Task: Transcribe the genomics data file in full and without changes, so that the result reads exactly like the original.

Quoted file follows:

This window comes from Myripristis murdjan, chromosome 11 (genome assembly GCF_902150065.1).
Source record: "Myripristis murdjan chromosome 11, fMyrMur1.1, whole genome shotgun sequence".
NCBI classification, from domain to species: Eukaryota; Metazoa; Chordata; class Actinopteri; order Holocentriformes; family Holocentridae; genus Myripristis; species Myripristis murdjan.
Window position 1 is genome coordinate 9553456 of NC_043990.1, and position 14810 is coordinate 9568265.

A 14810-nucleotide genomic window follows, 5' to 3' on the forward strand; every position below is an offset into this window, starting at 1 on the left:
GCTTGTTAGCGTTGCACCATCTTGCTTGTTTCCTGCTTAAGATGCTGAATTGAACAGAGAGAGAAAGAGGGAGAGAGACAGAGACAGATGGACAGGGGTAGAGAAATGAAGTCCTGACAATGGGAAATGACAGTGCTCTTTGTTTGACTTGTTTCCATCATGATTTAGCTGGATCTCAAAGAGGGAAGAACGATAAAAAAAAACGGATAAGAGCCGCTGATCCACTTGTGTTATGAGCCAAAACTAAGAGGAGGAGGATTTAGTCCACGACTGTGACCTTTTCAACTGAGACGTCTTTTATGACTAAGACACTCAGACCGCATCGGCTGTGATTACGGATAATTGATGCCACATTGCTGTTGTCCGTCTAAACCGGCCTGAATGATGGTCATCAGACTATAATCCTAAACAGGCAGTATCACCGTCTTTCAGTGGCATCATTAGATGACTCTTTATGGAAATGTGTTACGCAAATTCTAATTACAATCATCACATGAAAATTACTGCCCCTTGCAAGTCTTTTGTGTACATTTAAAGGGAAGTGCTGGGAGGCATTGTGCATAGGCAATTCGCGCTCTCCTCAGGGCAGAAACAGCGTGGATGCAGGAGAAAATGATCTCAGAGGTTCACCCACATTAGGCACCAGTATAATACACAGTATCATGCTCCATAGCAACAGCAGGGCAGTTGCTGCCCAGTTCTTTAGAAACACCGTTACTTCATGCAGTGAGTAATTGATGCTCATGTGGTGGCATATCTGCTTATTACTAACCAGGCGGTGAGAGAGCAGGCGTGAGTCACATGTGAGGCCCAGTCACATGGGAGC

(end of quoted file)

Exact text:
This window comes from Myripristis murdjan, chromosome 11 (genome assembly GCF_902150065.1).
Source record: "Myripristis murdjan chromosome 11, fMyrMur1.1, whole genome shotgun sequence".
NCBI classification, from domain to species: Eukaryota; Metazoa; Chordata; class Actinopteri; order Holocentriformes; family Holocentridae; genus Myripristis; species Myripristis murdjan.
Window position 1 is genome coordinate 9553456 of NC_043990.1, and position 14810 is coordinate 9568265.

A 14810-nucleotide genomic window follows, 5' to 3' on the forward strand; every position below is an offset into this window, starting at 1 on the left:
GCTTGTTAGCGTTGCACCATCTTGCTTGTTTCCTGCTTAAGATGCTGAATTGAACAGAGAGAGAAAGAGGGAGAGAGACAGAGACAGATGGACAGGGGTAGAGAAATGAAGTCCTGACAATGGGAAATGACAGTGCTCTTTGTTTGACTTGTTTCCATCATGATTTAGCTGGATCTCAAAGAGGGAAGAACGATAAAAAAAAACGGATAAGAGCCGCTGATCCACTTGTGTTATGAGCCAAAACTAAGAGGAGGAGGATTTAGTCCACGACTGTGACCTTTTCAACTGAGACGTCTTTTATGACTAAGACACTCAGACCGCATCGGCTGTGATTACGGATAATTGATGCCACATTGCTGTTGTCCGTCTAAACCGGCCTGAATGATGGTCATCAGACTATAATCCTAAACAGGCAGTATCACCGTCTTTCAGTGGCATCATTAGATGACTCTTTATGGAAATGTGTTACGCAAATTCTAATTACAATCATCACATGAAAATTACTGCCCCTTGCAAGTCTTTTGTGTACATTTAAAGGGAAGTGCTGGGAGGCATTGTGCATAGGCAATTCGCGCTCTCCTCAGGGCAGAAACAGCGTGGATGCAGGAGAAAATGATCTCAGAGGTTCACCCACATTAGGCACCAGTATAATACACAGTATCATGCTCCATAGCAACAGCAGGGCAGTTGCTGCCCAGTTCTTTAGAAACACCGTTACTTCATGCAGTGAGTAATTGATGCTCATGTGGTGGCATATCTGCTTATTACTAACCAGGCGGTGAGAGAGCAGGCGTGAGTCACATGTGAGGCCCAGTCACATGGGAGC